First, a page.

Yes, we hired a handyman!
I’m surprised because we’ve actually gotten a little push back from some people because we didn’t do the work ourselves. But when you buy a fixer upper, there will come a time when it’s best to enlist some help. And, heck, there’s nothing wrong with that! You can still be a homesteader and have someone help you with projects!
Could we have done it on our own? Yes, absolutely. Do I regret hiring a handyman to do the work for us? Absolutely not!
Reasons why we hired a handyman for this project:
1. We only have one bathroom in our house. As much as I’m sure the compost pile enjoyed the extra nitrogen, we weren’t big fans of not having a bathroom! ? So, hiring someone allowed the project to be completed much faster than if we were to do it ourselves. In fact, it was finished in just about a week! Whereas our projects seem to stretch on for months. Or, sometimes, years… yeah, looking at you, kitchen paint and tile (as I’m sure you saw in the earlier picture)!
2. If you’ve done renovations yourself, you know how consuming they can be! By enlisting professional help, we were able to continue our other projects, while also having a big huge project completed. We were able to keep up with canning and processing the garden harvest, work on some property improvements and complete a bunch of other little projects – all while having the bathroom redone! There’s no way we could have done that without help!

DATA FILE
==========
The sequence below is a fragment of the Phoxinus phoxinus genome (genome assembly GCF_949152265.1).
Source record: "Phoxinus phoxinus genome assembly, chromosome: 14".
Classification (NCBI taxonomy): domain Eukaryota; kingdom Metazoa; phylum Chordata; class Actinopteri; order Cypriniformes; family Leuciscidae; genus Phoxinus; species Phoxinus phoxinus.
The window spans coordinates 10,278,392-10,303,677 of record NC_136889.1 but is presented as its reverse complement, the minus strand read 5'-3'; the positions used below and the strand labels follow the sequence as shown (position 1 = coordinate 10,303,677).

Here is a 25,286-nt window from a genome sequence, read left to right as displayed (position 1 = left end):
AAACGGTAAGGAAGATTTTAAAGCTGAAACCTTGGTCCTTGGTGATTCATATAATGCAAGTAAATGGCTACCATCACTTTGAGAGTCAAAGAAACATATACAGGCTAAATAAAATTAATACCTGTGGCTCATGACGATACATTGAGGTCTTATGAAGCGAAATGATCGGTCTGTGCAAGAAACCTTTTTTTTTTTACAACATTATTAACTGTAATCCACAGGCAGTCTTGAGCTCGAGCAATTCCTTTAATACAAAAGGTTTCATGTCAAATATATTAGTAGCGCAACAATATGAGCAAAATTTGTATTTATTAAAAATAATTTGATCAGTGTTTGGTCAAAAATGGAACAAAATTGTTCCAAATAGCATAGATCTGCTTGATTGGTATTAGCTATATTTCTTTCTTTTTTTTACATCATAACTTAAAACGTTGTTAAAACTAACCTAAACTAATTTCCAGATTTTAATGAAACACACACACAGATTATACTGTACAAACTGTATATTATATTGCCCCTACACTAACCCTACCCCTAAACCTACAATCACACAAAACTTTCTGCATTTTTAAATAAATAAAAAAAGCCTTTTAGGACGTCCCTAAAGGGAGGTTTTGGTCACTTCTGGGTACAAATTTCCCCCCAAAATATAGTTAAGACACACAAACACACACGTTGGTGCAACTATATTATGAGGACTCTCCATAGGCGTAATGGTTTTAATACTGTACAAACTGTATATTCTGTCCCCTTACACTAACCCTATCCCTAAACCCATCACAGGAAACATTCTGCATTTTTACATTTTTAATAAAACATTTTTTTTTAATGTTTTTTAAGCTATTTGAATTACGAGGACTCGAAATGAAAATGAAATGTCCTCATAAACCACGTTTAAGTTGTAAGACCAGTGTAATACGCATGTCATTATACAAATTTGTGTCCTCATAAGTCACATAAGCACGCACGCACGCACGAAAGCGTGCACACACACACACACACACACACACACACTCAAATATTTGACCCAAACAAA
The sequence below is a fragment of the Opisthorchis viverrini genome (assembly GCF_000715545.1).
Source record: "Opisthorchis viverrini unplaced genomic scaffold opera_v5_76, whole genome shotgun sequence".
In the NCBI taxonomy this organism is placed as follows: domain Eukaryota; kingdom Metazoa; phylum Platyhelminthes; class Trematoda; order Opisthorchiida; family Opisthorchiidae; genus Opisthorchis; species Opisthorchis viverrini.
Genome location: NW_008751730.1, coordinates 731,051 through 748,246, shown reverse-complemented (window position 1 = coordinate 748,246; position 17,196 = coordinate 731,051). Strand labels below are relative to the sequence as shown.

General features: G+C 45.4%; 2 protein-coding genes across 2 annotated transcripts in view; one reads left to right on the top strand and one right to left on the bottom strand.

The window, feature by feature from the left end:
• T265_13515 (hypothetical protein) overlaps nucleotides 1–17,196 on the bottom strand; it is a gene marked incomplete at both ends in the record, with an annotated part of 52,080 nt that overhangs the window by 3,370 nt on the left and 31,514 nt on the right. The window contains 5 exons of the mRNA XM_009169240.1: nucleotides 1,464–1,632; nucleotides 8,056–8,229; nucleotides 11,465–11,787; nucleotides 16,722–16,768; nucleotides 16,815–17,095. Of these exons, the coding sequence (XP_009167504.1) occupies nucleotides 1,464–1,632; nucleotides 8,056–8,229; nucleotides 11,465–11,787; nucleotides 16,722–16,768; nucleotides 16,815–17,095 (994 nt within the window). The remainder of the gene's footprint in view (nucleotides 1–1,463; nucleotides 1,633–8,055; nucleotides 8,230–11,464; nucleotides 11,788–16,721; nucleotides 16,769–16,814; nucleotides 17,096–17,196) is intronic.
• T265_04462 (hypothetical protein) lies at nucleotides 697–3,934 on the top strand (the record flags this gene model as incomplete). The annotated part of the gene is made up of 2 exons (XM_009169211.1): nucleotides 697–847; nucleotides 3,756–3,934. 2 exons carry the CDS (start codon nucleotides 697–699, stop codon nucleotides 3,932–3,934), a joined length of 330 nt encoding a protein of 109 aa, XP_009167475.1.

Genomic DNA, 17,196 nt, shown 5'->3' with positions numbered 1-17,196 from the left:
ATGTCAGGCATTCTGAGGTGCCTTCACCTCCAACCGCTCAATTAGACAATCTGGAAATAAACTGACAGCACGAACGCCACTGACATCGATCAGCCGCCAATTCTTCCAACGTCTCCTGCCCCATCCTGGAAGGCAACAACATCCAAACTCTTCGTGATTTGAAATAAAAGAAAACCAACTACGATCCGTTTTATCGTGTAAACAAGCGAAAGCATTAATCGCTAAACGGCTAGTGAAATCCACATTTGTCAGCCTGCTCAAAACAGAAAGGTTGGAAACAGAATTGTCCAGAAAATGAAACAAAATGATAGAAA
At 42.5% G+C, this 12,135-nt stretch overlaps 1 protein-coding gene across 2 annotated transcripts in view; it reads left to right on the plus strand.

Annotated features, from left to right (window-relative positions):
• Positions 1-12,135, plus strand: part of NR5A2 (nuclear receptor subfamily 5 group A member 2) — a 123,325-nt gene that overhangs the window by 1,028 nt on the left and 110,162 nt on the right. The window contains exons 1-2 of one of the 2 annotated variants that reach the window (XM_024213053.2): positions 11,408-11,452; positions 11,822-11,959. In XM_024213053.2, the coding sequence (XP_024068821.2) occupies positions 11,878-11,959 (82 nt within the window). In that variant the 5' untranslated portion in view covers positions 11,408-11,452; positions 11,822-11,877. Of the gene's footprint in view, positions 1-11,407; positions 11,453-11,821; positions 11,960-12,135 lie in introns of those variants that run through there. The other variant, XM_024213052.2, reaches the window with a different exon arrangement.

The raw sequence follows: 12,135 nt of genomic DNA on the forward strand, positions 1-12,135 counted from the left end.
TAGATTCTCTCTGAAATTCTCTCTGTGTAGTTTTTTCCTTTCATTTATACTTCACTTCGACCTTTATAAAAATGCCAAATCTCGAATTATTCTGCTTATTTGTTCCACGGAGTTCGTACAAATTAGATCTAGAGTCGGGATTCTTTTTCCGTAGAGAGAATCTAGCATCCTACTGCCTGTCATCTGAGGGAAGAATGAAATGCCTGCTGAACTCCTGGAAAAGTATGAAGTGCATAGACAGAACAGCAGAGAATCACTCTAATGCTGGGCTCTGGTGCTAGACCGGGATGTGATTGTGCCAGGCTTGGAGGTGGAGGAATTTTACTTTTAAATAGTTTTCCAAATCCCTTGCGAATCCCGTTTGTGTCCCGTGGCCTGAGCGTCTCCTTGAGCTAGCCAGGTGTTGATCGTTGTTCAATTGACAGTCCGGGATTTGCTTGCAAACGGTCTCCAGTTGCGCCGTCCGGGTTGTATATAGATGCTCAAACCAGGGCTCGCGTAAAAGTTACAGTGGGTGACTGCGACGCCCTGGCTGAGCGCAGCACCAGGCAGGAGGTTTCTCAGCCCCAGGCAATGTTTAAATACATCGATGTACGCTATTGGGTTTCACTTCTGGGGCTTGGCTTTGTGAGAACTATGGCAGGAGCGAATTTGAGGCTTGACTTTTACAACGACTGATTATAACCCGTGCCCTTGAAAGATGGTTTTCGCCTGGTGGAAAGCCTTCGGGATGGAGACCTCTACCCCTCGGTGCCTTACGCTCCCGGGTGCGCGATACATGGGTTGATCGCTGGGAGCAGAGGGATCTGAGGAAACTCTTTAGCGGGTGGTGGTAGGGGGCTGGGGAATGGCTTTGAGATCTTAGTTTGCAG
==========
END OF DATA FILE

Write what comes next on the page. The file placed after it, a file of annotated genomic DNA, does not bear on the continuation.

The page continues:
3. We learned a lot! We are pretty handy, but our knowledge is entirely self-taught. Being able to watch and talk to a professional helped increase our knowledge even more! We learned about new techniques and products to make the process easier.
There were also things I didn’t even realize would have been an issue had we done the project ourselves. For instance, the tile we bought was porcelain rather than ceramic. And porcelain tile doesn’t stick to grout as well because it’s not porous. So it’s important to get a special type of grout that has a synthetic fixative added to it. You also have to let it dry for longer than ceramic! Who knew?!
And, of course, this old house had surprises that made me very grateful for our handyman! He ended up having to completely redo the subfloor. He also had to redo the plumbing for the sink because it was still the original old pipes. And, not surprisingly, nothing was level or square! I don’t doubt for a second that we made the right choice by hiring out or this project!
So, ready to check it out?
First, here’s a look at the “before”: